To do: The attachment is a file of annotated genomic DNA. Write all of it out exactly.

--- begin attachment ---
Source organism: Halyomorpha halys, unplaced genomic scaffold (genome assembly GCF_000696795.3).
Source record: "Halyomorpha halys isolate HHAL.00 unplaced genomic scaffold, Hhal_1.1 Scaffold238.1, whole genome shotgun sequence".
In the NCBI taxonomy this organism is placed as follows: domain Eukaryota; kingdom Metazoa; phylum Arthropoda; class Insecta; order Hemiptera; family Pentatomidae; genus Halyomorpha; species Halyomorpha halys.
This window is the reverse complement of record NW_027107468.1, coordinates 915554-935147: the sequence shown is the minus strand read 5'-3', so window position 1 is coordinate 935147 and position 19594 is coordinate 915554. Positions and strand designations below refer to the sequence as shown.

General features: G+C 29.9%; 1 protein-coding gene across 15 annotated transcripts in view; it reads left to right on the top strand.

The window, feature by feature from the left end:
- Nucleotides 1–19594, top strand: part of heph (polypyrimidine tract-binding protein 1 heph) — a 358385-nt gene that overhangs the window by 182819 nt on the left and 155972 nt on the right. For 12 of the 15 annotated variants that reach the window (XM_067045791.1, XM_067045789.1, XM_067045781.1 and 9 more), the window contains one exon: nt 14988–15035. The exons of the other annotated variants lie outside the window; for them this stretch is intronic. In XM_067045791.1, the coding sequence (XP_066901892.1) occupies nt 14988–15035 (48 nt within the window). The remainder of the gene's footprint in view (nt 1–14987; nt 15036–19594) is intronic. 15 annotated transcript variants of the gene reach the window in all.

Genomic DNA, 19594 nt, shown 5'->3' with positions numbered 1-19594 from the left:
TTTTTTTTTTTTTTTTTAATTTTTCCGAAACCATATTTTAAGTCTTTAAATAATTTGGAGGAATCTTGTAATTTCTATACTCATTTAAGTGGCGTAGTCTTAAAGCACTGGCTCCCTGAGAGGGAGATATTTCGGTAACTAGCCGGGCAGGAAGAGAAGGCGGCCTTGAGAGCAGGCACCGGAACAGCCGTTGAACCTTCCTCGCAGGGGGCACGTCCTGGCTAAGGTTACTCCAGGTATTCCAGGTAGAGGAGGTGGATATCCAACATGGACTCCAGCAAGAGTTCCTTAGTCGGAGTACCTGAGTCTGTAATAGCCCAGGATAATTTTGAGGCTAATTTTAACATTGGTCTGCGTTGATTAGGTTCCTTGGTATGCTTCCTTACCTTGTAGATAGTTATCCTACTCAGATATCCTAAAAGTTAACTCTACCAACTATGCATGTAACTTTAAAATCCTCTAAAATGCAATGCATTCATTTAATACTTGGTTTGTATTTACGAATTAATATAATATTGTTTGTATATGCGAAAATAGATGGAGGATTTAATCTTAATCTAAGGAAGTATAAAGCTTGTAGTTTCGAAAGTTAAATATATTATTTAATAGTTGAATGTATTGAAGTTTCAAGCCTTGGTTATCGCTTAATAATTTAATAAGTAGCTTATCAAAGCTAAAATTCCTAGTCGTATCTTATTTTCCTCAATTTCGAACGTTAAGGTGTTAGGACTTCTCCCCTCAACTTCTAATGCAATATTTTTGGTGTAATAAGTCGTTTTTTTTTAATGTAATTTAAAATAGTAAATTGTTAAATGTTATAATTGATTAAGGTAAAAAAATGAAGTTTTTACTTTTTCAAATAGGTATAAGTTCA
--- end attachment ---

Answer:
Source organism: Halyomorpha halys, unplaced genomic scaffold (genome assembly GCF_000696795.3).
Source record: "Halyomorpha halys isolate HHAL.00 unplaced genomic scaffold, Hhal_1.1 Scaffold238.1, whole genome shotgun sequence".
In the NCBI taxonomy this organism is placed as follows: domain Eukaryota; kingdom Metazoa; phylum Arthropoda; class Insecta; order Hemiptera; family Pentatomidae; genus Halyomorpha; species Halyomorpha halys.
This window is the reverse complement of record NW_027107468.1, coordinates 915554-935147: the sequence shown is the minus strand read 5'-3', so window position 1 is coordinate 935147 and position 19594 is coordinate 915554. Positions and strand designations below refer to the sequence as shown.

General features: G+C 29.9%; 1 protein-coding gene across 15 annotated transcripts in view; it reads left to right on the top strand.

The window, feature by feature from the left end:
- Nucleotides 1–19594, top strand: part of heph (polypyrimidine tract-binding protein 1 heph) — a 358385-nt gene that overhangs the window by 182819 nt on the left and 155972 nt on the right. For 12 of the 15 annotated variants that reach the window (XM_067045791.1, XM_067045789.1, XM_067045781.1 and 9 more), the window contains one exon: nt 14988–15035. The exons of the other annotated variants lie outside the window; for them this stretch is intronic. In XM_067045791.1, the coding sequence (XP_066901892.1) occupies nt 14988–15035 (48 nt within the window). The remainder of the gene's footprint in view (nt 1–14987; nt 15036–19594) is intronic. 15 annotated transcript variants of the gene reach the window in all.

Genomic DNA, 19594 nt, shown 5'->3' with positions numbered 1-19594 from the left:
TTTTTTTTTTTTTTTTTAATTTTTCCGAAACCATATTTTAAGTCTTTAAATAATTTGGAGGAATCTTGTAATTTCTATACTCATTTAAGTGGCGTAGTCTTAAAGCACTGGCTCCCTGAGAGGGAGATATTTCGGTAACTAGCCGGGCAGGAAGAGAAGGCGGCCTTGAGAGCAGGCACCGGAACAGCCGTTGAACCTTCCTCGCAGGGGGCACGTCCTGGCTAAGGTTACTCCAGGTATTCCAGGTAGAGGAGGTGGATATCCAACATGGACTCCAGCAAGAGTTCCTTAGTCGGAGTACCTGAGTCTGTAATAGCCCAGGATAATTTTGAGGCTAATTTTAACATTGGTCTGCGTTGATTAGGTTCCTTGGTATGCTTCCTTACCTTGTAGATAGTTATCCTACTCAGATATCCTAAAAGTTAACTCTACCAACTATGCATGTAACTTTAAAATCCTCTAAAATGCAATGCATTCATTTAATACTTGGTTTGTATTTACGAATTAATATAATATTGTTTGTATATGCGAAAATAGATGGAGGATTTAATCTTAATCTAAGGAAGTATAAAGCTTGTAGTTTCGAAAGTTAAATATATTATTTAATAGTTGAATGTATTGAAGTTTCAAGCCTTGGTTATCGCTTAATAATTTAATAAGTAGCTTATCAAAGCTAAAATTCCTAGTCGTATCTTATTTTCCTCAATTTCGAACGTTAAGGTGTTAGGACTTCTCCCCTCAACTTCTAATGCAATATTTTTGGTGTAATAAGTCGTTTTTTTTTAATGTAATTTAAAATAGTAAATTGTTAAATGTTATAATTGATTAAGGTAAAAAAATGAAGTTTTTACTTTTTCAAATAGGTATAAGTTCA